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Data breaches at four trusts have prompted the Information Commissioner's Office to remind the health service about patient record privacy.

All NHS trusts have been reminded about data security after breaches at Cambridge University Hospital, Central Lancashire Primary Care, North West London Hospitals and Hull & East Yorkshire NHS trusts.

In Cambridge an unencrypted memory stick containing the medical treatment details of 741 patients was lost when a staff member left it in an unattended vehicle. The memory stick, which was privately owned, was discovered by a car wash attendant who was able to access the contents and establish ownership. The information was downloaded without the knowledge of the trust.

Central Lancashire also lost a memory stick with the treatment details of 6,360 prison patients, some believed to be former inmates of HMP Preston. The memory stick was thought to have been lost by a member of staff returning from the prison clinic and, despite being encrypted, the details could have been accessed from a note of the password which was attached to the device.

Two laptops and a desktop computer were stolen from the North West London Hospitals trust. They contained test results and the hospital numbers of 361 patients. The laptops were stolen from the audiology department of Central Middlesex Hospital and the PC was taken from the offices of Northwick Park Hospital after the security swipe card system was disabled for maintenance. Although the equipment was password protected, the data was not encrypted.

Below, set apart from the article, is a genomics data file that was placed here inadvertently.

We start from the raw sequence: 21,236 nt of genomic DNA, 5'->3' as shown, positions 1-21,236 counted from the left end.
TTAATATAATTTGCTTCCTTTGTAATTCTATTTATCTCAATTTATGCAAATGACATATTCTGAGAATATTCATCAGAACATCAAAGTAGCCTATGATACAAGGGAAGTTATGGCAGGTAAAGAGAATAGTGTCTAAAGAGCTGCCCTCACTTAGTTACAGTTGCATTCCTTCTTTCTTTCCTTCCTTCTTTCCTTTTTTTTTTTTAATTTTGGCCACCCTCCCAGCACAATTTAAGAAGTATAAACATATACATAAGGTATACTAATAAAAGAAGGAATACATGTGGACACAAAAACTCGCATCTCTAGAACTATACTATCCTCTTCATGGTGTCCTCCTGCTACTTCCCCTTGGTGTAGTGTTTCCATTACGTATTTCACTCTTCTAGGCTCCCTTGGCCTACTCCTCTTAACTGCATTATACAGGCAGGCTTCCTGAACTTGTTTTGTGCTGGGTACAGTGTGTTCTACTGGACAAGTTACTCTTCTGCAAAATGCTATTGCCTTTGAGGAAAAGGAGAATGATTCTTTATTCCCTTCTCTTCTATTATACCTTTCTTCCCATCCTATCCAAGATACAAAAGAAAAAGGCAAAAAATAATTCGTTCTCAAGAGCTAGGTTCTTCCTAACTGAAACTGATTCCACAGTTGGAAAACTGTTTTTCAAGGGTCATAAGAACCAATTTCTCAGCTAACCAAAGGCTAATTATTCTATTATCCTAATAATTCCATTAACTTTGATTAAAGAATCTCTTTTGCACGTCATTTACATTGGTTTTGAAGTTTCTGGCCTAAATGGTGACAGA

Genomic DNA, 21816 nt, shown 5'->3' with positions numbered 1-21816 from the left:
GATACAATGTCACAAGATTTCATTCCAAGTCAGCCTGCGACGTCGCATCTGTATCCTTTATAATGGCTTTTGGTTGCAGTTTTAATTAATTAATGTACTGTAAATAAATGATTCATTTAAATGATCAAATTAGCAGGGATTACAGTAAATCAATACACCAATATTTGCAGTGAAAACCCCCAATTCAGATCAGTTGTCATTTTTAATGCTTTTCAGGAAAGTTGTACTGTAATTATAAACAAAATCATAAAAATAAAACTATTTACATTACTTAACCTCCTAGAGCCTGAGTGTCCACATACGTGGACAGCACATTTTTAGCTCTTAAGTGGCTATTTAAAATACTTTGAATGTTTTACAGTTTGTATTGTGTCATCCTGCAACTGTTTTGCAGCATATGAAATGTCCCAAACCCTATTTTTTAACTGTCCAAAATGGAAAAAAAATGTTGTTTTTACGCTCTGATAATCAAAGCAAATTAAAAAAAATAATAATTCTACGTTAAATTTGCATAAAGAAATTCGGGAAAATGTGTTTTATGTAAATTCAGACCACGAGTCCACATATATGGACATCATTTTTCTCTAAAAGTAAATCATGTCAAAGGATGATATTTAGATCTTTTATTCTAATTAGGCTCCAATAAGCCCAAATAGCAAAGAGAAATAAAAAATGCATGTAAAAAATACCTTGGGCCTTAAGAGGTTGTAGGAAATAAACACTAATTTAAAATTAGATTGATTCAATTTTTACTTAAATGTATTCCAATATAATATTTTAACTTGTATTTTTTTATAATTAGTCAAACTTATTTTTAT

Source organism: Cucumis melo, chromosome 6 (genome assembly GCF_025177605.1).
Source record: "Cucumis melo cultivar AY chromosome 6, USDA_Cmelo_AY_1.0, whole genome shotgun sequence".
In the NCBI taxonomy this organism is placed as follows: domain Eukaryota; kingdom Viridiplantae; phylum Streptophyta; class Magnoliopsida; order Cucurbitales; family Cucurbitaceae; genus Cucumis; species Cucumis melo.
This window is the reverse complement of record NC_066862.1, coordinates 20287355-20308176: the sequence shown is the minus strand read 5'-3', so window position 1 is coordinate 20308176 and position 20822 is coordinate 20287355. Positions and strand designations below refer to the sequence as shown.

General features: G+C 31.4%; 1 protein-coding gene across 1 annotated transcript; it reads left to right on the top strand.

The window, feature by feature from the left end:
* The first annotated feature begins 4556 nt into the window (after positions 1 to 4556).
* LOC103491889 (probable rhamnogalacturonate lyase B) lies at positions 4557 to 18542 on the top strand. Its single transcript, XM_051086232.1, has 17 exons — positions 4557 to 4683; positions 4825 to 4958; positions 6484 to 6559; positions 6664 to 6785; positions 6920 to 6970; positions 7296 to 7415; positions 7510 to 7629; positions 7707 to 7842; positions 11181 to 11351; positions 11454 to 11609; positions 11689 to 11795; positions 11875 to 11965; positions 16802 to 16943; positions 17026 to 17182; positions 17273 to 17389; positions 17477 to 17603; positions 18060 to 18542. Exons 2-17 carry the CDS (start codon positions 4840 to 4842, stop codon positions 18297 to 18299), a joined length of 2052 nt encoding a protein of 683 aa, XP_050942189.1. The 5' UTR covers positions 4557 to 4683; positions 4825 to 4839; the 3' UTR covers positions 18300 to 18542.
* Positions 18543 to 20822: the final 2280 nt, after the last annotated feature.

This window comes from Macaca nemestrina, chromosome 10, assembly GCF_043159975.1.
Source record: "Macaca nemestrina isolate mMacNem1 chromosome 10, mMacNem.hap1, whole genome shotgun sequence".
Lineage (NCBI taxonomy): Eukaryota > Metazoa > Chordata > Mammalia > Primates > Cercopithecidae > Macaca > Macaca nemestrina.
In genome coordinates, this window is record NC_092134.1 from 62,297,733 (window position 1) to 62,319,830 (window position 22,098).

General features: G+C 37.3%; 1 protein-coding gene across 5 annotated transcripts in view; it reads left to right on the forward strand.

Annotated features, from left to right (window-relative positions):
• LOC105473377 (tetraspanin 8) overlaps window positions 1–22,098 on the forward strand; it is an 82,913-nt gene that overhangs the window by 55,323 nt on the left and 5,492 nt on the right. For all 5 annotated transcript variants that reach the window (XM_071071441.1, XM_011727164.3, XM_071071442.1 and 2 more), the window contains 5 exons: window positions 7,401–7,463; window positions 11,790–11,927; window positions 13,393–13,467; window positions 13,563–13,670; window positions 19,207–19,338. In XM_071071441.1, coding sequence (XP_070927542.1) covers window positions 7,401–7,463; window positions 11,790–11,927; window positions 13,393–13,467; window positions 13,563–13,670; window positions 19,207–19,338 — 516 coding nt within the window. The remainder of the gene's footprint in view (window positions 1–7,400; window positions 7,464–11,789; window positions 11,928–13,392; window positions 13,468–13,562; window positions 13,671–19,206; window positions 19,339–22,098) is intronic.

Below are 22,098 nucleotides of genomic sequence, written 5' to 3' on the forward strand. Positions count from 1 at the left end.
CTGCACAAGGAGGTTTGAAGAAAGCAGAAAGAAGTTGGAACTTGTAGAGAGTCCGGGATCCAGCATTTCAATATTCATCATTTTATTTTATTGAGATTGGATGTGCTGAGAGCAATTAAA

In two incidents at Hull & East Yorkshire, a computer was lost during refurbishments and a disused laptop was stolen from a locked office. Together they contained the unencrypted medical details of 2,300 patients.

The ICO said that all four trusts have signed formal undertakings to process personal information in line with the Data Protection Act. They will implement measures to protect personal information more effectively and all portable and mobile devices used to store and transmit personal data must be encrypted.

Mick Gorrill, assistant information commissioner at the ICO, said: "These four cases serve as a stark reminder to all NHS organisations that sensitive patient information is not always being handled with adequate security.

"It is a matter of significant concern to us that in the last six months it has been necessary to take regulatory action against 14 NHS organisations for data breaches. In these latest cases staff members have accessed patient records without authorisation and on occasions have failed to adhere to policies to protect such information in transit. There is little point in encrypting a portable media device and then attaching the password to it.

"The Data Protection Act clearly states that organisations must take appropriate measures to ensure that personal information is kept secure. These four organisations recognise the seriousness of these data losses and have agreed to take immediate remedial action."

This article was originally published at Kable.

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